Jose Maria Olazabal was not a happy reigning Masters champion Thursday night after shooting 75 in the first round of the U.S. Open. So he went back to his hotel room, punched a wall in anger and broke a bone in his right hand, forcing him to withdraw from the tournament today.

Olazabal's participation in the British Open at Carnoustie in Scotland July 12-18 also may be in doubt. Wearing a cast on his injured hand, Olazabal said he has been told he could be out for three to four weeks. Even if he is cleared to play in the British, he will be unable to practice for an event to be contested on extremely difficult seaside links.

"I was upset with myself," he said. "I wanted to do well this week. The way I played yesterday, I just did something I shouldn't have done. Now I'm paying the price."

Later in the day, three-time U.S. Open champion Hale Irwin also withdrew from the tournament, citing a sore shoulder that has plagued him recently. A 76 in the first round didn't help ease the pain, nor did four bogeys in his first six holes today before he chose to leave the course.

Daly's Downswing

John Daly reverted to the form of his mostly miserable '99 season in the second round today, shooting a 77 to go with his rather surprising opening-round 68 and tumbling off the leader board with a 5-over 145. He still made the cut, however, something he also had not expected considering he has missed the cut or withdrawn in his last four events. He pulled out of the Memorial two weeks ago after six-putting the 18th green.

Although Daly began with five straight pars, he bogeyed three of his last four front-nine holes, then had a double bogey and three straight bogeys from Nos. 14 through 17 before parring No. 18.

"I can't say I hit the ball that badly," Daly said. "It's a game of misses, especially at the U.S. Open. The game is so crazy. With my ability and talent, if I can get off to a good start tomorrow and find some confidence, there's no telling what can happen."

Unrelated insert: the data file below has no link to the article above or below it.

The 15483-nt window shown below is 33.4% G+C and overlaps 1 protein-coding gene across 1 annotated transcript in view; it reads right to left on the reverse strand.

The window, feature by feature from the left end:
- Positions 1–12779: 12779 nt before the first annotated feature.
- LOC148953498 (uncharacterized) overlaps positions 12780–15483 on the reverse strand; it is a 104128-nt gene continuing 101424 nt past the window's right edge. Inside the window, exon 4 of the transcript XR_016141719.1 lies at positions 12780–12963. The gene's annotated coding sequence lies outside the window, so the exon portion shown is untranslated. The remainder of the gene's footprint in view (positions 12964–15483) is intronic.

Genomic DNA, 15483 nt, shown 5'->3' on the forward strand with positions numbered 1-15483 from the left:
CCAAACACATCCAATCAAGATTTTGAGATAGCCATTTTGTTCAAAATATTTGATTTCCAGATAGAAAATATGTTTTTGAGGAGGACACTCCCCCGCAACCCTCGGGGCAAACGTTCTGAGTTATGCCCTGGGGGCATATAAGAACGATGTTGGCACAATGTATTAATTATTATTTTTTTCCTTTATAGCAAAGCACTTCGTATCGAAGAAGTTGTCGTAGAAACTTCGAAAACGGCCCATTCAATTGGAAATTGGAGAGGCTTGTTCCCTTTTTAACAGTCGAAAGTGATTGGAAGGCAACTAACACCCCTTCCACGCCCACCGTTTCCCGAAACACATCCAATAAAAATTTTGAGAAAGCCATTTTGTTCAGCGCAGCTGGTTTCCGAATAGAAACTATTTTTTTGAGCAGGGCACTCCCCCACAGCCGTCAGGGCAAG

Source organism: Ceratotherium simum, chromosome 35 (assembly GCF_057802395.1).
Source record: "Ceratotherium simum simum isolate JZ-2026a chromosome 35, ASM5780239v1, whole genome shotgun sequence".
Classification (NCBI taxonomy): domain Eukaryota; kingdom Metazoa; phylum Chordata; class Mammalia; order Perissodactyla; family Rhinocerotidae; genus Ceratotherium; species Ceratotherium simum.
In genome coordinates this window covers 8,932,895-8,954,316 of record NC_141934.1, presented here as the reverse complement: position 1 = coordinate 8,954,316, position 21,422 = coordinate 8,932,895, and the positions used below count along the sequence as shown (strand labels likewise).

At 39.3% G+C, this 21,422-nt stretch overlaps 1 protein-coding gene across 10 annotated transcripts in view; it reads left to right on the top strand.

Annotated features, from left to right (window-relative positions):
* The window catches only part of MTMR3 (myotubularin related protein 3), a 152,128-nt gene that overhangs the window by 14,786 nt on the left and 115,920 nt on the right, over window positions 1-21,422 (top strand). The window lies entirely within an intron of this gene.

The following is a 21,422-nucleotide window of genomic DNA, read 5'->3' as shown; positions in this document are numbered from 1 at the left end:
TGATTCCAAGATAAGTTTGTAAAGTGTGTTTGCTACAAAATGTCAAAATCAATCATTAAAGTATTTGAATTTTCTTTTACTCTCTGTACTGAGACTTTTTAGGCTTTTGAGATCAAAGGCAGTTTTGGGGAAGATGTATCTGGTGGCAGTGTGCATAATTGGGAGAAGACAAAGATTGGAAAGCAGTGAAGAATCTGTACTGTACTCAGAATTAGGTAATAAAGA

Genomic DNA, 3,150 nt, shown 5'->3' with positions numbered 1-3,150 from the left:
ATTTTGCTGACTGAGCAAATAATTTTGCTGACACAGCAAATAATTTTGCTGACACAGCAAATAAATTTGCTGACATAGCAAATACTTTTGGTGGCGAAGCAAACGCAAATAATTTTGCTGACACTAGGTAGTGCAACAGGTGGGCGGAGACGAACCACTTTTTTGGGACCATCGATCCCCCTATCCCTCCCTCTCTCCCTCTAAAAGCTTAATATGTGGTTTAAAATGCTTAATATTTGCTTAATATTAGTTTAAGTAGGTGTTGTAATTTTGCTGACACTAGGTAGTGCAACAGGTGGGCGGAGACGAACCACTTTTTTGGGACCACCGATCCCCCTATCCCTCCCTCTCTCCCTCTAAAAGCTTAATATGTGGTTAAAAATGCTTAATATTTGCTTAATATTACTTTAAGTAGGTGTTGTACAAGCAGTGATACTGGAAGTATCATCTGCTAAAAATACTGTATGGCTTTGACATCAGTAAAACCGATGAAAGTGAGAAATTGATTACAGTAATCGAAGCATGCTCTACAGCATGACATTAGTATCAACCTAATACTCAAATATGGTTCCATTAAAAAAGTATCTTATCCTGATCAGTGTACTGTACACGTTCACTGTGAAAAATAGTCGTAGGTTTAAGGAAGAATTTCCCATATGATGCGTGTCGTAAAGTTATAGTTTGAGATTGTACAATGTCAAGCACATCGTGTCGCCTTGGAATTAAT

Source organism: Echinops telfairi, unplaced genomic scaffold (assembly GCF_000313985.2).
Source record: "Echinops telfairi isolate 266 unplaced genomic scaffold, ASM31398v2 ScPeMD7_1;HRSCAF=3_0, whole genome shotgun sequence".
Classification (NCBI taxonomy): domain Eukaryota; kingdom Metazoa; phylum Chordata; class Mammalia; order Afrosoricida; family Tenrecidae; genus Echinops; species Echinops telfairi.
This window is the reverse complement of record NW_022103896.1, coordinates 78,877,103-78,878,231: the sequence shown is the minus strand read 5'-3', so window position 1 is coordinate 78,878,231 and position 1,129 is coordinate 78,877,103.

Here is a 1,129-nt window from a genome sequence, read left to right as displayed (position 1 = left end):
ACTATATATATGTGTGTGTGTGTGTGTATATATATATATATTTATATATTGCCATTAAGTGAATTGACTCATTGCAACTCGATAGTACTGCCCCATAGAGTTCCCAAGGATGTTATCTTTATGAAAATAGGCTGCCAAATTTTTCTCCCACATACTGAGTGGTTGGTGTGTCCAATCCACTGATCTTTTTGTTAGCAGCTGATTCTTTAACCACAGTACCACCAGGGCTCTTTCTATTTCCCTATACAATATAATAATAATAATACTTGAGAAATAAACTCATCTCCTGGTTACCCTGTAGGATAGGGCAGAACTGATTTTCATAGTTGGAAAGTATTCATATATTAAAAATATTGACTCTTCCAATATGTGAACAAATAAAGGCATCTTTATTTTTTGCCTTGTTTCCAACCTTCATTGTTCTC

Daly was asked today if he had ever punched a wall, Olazabal style.

"I'm a little bigger than he is," he said. "Most things I punch, it goes right through the thing. In South Africa, I punched the TV and it kind of fought me back. I did it one time in Swaziland; I think I'd just gotten my first divorce. I was just in a great mood, was drunk off my butt and wound up shooting 23 under and winning the tournament.

"I've never really hit anything, but I tore up a few houses and cars. It's what we do. It's not the glamorous life everyone thinks."

In and Outs

Tom Watson, playing here with an exemption earned from last year's PGA Tour money list, shot a 70 -- 145 today and will be around on the weekend. Because he has chosen to play on the Senior PGA Tour, save for the British Open and PGA Championship, he will need a special exemption from the U.S. Golf Association to get into the field next year at Pebble Beach, where he won in 1982. Though there has been no formal announcement, the USGA is expected to grant it. . . . Among the notables to miss the cut were Mark O'Meara, Greg Norman and Jack Nicklaus. . . . Fred Funk, the former Maryland golf coach, also missed the cut after five bogeys in his first six holes, a front-side 41 and a 78 -- 149. . . . Michael Muehr, a Nike Tour player from Great Falls, began with two bogeys and missed the cut by a stroke, 74 -- 148.

CAPTION: Masters champion but not master of his temper: Jose Maria Olazabal, shown during practice round, punched wall after first-round 75 and broke his hand.